How to Calculate Multiple Year Holding Period Returns With Dividends

By: Bryan Keythman

Calculate a stock's holding period return to measure its performance.

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It is important to monitor your investments’ returns to see if you are meeting your investment objectives. If you’ve held a dividend-paying stock for more than one year, you can calculate its multiple-year holding period return to gauge its performance. A holding period return is the percentage return an investment generates during any period, such as six months or five years. The holding period return formula accounts for the change in stock price and the dividends you receive during your holding period. Stock price appreciation and dividends increase your return, while a drop in price decreases your return.

Step 1

Add together the dividends per share you received from the stock during each year of your holding period. Multiply your result by the number of shares you owned to determine the total dividends you received. For example, assume you owned 100 shares of stock for three years and received $1 in dividends per share each year. Add $1, $1 and $1 to get $3. Multiply $3 by 100 to get $300 in total dividends.

Step 2

Find, in your records, the price per share you paid for the stock and the price per share for which you sold it. If you still own the stock, use the current market price as the selling price per share. Multiply each price per share by the number of shares you owned to determine your purchase price and sale price. In this example, assume you paid $23 per share for the stock and sold it for $37 per share. Multiply each number by 100 to get a $2,300 purchase price and a $3,700 sale price.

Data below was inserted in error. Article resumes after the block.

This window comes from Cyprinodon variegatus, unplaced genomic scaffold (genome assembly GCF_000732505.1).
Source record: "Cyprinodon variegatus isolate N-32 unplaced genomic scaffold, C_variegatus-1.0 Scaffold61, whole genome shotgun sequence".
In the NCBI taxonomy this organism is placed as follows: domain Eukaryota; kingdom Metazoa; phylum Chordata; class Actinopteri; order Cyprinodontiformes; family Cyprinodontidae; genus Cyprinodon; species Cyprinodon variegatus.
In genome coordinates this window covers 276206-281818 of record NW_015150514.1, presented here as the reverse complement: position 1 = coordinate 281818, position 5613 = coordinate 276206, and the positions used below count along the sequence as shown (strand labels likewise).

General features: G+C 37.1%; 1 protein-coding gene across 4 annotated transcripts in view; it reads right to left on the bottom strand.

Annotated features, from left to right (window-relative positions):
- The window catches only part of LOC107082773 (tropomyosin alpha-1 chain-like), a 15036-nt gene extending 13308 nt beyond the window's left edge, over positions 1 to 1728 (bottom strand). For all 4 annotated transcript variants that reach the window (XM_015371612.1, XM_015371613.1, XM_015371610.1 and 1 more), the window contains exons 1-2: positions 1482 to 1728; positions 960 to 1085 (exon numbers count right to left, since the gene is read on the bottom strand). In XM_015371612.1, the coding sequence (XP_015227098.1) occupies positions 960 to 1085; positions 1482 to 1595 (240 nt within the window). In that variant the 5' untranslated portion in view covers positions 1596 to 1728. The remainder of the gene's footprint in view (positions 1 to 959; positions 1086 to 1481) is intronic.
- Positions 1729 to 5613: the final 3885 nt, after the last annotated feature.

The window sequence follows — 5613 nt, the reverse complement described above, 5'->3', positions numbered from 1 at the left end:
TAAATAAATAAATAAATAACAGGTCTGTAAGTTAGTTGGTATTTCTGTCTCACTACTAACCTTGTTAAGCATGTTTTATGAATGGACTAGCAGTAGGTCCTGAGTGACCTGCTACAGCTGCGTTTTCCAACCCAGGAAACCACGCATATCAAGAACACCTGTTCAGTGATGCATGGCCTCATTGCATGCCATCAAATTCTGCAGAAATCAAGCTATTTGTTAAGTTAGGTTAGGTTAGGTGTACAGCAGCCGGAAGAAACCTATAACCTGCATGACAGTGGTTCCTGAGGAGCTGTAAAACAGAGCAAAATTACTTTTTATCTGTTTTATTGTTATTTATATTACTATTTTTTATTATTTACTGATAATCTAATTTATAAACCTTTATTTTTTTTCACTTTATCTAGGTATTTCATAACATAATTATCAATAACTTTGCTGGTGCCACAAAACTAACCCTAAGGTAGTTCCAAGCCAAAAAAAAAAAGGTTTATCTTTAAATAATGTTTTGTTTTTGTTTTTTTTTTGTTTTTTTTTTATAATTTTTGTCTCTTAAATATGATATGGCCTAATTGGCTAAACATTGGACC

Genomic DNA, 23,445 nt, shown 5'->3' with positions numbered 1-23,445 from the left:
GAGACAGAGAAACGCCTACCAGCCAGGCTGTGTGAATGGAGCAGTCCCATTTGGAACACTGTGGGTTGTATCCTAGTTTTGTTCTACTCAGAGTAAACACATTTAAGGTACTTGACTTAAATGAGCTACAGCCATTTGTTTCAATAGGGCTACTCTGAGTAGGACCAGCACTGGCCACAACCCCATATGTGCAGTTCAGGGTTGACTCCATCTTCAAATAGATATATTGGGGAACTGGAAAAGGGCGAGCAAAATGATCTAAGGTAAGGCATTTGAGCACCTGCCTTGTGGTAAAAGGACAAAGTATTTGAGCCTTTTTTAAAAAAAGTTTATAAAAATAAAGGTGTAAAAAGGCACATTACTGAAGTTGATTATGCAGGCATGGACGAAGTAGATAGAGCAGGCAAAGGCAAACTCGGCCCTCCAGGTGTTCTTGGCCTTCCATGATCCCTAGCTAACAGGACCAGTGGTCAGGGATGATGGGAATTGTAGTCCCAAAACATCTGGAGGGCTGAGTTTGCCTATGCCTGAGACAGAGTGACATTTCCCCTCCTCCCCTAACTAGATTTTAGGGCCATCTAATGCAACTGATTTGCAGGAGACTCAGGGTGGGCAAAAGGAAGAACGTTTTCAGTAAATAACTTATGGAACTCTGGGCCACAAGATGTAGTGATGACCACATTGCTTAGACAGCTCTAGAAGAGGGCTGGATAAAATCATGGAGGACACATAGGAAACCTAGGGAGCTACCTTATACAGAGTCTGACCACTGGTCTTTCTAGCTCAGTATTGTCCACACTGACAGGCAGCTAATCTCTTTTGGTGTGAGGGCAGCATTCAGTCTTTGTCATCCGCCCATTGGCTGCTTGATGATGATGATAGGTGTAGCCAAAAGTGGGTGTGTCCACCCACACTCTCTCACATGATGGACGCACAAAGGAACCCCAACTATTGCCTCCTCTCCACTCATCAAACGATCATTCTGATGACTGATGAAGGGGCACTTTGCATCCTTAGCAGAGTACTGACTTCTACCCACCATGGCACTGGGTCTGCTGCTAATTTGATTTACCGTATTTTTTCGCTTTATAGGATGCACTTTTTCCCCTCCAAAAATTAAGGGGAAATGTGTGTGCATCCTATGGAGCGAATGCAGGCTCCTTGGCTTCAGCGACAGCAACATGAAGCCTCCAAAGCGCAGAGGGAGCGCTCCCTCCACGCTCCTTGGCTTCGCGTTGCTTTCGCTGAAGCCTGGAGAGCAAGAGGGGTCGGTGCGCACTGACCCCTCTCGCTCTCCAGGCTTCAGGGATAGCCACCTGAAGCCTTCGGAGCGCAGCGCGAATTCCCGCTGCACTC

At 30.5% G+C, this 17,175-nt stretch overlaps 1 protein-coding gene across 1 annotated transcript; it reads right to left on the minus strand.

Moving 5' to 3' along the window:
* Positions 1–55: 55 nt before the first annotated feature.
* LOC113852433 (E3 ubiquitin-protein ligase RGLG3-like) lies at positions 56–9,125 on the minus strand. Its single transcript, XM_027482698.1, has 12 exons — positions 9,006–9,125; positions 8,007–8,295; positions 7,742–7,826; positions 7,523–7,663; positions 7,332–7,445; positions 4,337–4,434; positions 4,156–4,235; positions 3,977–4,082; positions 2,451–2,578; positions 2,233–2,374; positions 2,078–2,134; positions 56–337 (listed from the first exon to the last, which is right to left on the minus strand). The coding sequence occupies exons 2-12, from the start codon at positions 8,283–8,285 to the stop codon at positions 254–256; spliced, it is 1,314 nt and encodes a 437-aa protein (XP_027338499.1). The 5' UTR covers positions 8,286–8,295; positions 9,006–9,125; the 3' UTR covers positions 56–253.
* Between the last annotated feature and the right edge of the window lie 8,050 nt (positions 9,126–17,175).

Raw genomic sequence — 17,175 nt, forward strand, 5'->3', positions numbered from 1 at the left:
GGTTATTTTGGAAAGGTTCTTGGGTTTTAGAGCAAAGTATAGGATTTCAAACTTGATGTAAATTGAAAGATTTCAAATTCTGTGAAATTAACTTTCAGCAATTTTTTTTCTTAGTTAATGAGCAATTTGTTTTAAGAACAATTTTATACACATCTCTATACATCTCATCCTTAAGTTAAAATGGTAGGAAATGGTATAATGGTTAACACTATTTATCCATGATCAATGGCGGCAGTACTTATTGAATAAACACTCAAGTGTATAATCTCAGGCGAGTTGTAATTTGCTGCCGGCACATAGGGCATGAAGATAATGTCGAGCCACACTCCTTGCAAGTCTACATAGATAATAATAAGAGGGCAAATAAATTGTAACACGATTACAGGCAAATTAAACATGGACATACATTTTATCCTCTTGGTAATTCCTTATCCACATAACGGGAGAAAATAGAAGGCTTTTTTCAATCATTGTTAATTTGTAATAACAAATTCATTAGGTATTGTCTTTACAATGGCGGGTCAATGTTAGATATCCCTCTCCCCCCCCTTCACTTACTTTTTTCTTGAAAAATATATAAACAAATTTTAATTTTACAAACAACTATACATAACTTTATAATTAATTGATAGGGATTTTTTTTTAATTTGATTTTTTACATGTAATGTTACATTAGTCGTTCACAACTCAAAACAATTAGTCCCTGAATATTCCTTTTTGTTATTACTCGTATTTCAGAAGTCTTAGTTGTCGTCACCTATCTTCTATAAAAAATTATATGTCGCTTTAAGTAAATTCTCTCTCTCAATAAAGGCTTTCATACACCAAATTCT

Step 3

Substitute the values into the holding period return formula: (S + D - P) / P. In the formula, S represents the sale price, D represents the total dividends and P represents the purchase price. In this example, the formula would be ($3,700 + $300 - $2,300) / $2,300.

Step 4

Calculate the numbers in parentheses in the numerator. Continuing the example, add $3,700 to $300 and subtract $2,300 to get $1,700. This leaves $1,700 / $2,300.

Step 5

Divide the numerator by the denominator. In this example, divide $1,700 by $2,300 to get 0.739.

Step 6

Multiply your result by 100 to calculate the multiple-year holding period return as a percentage. If you get a negative result, the stock generated a negative return. Concluding the example, multiply 0.739 by 100 to get a 73.9 percent return over your three-year holding period.


  • A multiple-year holding period return differs from an annual rate of return, which measures the return an investment earns each year of a holding period. Comparing a multiple-year holding period return with an annual return might result in an inaccurate assessment of an investment’s performance.

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